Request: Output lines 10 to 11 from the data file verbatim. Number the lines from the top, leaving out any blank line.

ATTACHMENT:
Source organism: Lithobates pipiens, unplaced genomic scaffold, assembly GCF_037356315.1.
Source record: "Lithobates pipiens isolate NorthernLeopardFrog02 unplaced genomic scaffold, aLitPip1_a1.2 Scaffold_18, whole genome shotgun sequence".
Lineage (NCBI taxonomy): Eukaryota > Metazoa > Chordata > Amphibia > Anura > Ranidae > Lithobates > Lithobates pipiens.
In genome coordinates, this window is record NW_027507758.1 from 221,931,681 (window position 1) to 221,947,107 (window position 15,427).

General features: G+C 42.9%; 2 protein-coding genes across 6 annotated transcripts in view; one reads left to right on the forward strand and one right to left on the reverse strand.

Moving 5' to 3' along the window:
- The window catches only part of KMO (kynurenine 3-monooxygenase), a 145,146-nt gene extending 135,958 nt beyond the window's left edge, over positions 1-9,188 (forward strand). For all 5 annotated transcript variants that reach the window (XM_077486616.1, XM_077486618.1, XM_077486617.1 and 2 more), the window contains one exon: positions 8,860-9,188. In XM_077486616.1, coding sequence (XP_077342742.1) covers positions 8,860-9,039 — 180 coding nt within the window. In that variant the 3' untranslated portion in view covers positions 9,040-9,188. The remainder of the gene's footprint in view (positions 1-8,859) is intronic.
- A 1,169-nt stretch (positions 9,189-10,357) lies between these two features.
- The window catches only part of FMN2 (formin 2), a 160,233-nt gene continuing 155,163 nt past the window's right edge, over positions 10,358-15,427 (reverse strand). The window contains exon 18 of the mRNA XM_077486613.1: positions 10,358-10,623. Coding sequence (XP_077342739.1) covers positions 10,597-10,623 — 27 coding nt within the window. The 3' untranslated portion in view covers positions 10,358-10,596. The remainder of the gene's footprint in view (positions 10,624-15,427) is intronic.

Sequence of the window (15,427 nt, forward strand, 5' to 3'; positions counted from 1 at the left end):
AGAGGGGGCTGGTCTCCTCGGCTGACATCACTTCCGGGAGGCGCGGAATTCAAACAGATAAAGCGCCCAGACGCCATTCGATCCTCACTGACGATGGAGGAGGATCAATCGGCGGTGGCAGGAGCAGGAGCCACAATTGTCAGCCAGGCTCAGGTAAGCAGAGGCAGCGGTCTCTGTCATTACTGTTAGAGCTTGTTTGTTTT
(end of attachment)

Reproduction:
Sequence of the window (15,427 nt, forward strand, 5' to 3'; positions counted from 1 at the left end):
AGAGGGGGCTGGTCTCCTCGGCTGACATCACTTCCGGGAGGCGCGGAATTCAAACAGATAAAGCGCCCAGACGCCATTCGATCCTCACTGACGATGGAGGAGGATCAATCGGCGGTGGCAGGAGCAGGAGCCACAATTGTCAGCCAGGCTCAGGTAAGCAGAGGCAGCGGTCTCTGTCATTACTGTTAGAGCTTGTTTGTTTT